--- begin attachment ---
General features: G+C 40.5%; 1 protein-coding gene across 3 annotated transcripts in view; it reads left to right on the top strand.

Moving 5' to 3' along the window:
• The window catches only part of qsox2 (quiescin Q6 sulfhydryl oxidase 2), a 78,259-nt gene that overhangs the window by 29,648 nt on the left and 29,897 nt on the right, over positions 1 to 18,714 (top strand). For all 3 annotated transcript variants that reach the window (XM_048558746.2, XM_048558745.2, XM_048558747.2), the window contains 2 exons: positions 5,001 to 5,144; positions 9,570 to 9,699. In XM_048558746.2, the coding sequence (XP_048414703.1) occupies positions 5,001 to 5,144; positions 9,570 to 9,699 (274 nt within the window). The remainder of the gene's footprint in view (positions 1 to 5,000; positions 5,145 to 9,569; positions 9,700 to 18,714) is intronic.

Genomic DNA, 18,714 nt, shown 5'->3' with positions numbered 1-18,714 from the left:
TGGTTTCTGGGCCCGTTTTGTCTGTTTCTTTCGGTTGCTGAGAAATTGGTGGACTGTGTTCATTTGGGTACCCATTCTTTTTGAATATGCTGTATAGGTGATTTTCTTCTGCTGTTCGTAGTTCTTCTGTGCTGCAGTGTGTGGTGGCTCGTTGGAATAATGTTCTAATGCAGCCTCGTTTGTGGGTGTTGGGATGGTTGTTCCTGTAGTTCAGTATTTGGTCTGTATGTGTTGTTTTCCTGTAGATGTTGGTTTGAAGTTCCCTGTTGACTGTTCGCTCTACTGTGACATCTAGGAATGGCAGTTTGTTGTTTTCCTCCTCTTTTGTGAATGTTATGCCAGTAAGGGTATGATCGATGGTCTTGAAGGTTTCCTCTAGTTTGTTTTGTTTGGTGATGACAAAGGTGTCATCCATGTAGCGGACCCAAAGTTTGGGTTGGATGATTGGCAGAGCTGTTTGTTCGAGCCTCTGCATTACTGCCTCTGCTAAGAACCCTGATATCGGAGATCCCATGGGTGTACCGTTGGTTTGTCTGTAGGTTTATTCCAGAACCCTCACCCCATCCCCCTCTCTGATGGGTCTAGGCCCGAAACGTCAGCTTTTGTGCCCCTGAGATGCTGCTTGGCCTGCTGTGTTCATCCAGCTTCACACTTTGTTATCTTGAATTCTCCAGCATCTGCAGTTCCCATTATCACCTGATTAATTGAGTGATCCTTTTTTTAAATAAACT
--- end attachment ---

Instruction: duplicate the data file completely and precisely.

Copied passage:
General features: G+C 40.5%; 1 protein-coding gene across 3 annotated transcripts in view; it reads left to right on the top strand.

Moving 5' to 3' along the window:
• The window catches only part of qsox2 (quiescin Q6 sulfhydryl oxidase 2), a 78,259-nt gene that overhangs the window by 29,648 nt on the left and 29,897 nt on the right, over positions 1 to 18,714 (top strand). For all 3 annotated transcript variants that reach the window (XM_048558746.2, XM_048558745.2, XM_048558747.2), the window contains 2 exons: positions 5,001 to 5,144; positions 9,570 to 9,699. In XM_048558746.2, the coding sequence (XP_048414703.1) occupies positions 5,001 to 5,144; positions 9,570 to 9,699 (274 nt within the window). The remainder of the gene's footprint in view (positions 1 to 5,000; positions 5,145 to 9,569; positions 9,700 to 18,714) is intronic.

Genomic DNA, 18,714 nt, shown 5'->3' with positions numbered 1-18,714 from the left:
TGGTTTCTGGGCCCGTTTTGTCTGTTTCTTTCGGTTGCTGAGAAATTGGTGGACTGTGTTCATTTGGGTACCCATTCTTTTTGAATATGCTGTATAGGTGATTTTCTTCTGCTGTTCGTAGTTCTTCTGTGCTGCAGTGTGTGGTGGCTCGTTGGAATAATGTTCTAATGCAGCCTCGTTTGTGGGTGTTGGGATGGTTGTTCCTGTAGTTCAGTATTTGGTCTGTATGTGTTGTTTTCCTGTAGATGTTGGTTTGAAGTTCCCTGTTGACTGTTCGCTCTACTGTGACATCTAGGAATGGCAGTTTGTTGTTTTCCTCCTCTTTTGTGAATGTTATGCCAGTAAGGGTATGATCGATGGTCTTGAAGGTTTCCTCTAGTTTGTTTTGTTTGGTGATGACAAAGGTGTCATCCATGTAGCGGACCCAAAGTTTGGGTTGGATGATTGGCAGAGCTGTTTGTTCGAGCCTCTGCATTACTGCCTCTGCTAAGAACCCTGATATCGGAGATCCCATGGGTGTACCGTTGGTTTGTCTGTAGGTTTATTCCAGAACCCTCACCCCATCCCCCTCTCTGATGGGTCTAGGCCCGAAACGTCAGCTTTTGTGCCCCTGAGATGCTGCTTGGCCTGCTGTGTTCATCCAGCTTCACACTTTGTTATCTTGAATTCTCCAGCATCTGCAGTTCCCATTATCACCTGATTAATTGAGTGATCCTTTTTTTAAATAAACT